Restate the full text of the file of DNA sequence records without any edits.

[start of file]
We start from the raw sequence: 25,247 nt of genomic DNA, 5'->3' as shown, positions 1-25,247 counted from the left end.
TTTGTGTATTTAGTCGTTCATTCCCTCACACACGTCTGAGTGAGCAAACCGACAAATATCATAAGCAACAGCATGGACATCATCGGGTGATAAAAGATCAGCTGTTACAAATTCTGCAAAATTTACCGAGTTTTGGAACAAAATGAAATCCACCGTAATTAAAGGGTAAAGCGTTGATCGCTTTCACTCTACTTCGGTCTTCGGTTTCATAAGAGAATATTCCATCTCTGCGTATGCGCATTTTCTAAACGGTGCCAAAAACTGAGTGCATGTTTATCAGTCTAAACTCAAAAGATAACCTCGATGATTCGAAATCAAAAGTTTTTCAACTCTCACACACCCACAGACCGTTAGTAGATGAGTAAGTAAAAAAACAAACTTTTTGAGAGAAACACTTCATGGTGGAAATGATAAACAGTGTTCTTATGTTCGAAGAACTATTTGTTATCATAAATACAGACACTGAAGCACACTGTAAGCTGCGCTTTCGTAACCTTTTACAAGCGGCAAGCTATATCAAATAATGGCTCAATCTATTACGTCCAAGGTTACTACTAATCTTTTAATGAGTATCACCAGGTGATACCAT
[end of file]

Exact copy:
We start from the raw sequence: 25,247 nt of genomic DNA, 5'->3' as shown, positions 1-25,247 counted from the left end.
TTTGTGTATTTAGTCGTTCATTCCCTCACACACGTCTGAGTGAGCAAACCGACAAATATCATAAGCAACAGCATGGACATCATCGGGTGATAAAAGATCAGCTGTTACAAATTCTGCAAAATTTACCGAGTTTTGGAACAAAATGAAATCCACCGTAATTAAAGGGTAAAGCGTTGATCGCTTTCACTCTACTTCGGTCTTCGGTTTCATAAGAGAATATTCCATCTCTGCGTATGCGCATTTTCTAAACGGTGCCAAAAACTGAGTGCATGTTTATCAGTCTAAACTCAAAAGATAACCTCGATGATTCGAAATCAAAAGTTTTTCAACTCTCACACACCCACAGACCGTTAGTAGATGAGTAAGTAAAAAAACAAACTTTTTGAGAGAAACACTTCATGGTGGAAATGATAAACAGTGTTCTTATGTTCGAAGAACTATTTGTTATCATAAATACAGACACTGAAGCACACTGTAAGCTGCGCTTTCGTAACCTTTTACAAGCGGCAAGCTATATCAAATAATGGCTCAATCTATTACGTCCAAGGTTACTACTAATCTTTTAATGAGTATCACCAGGTGATACCAT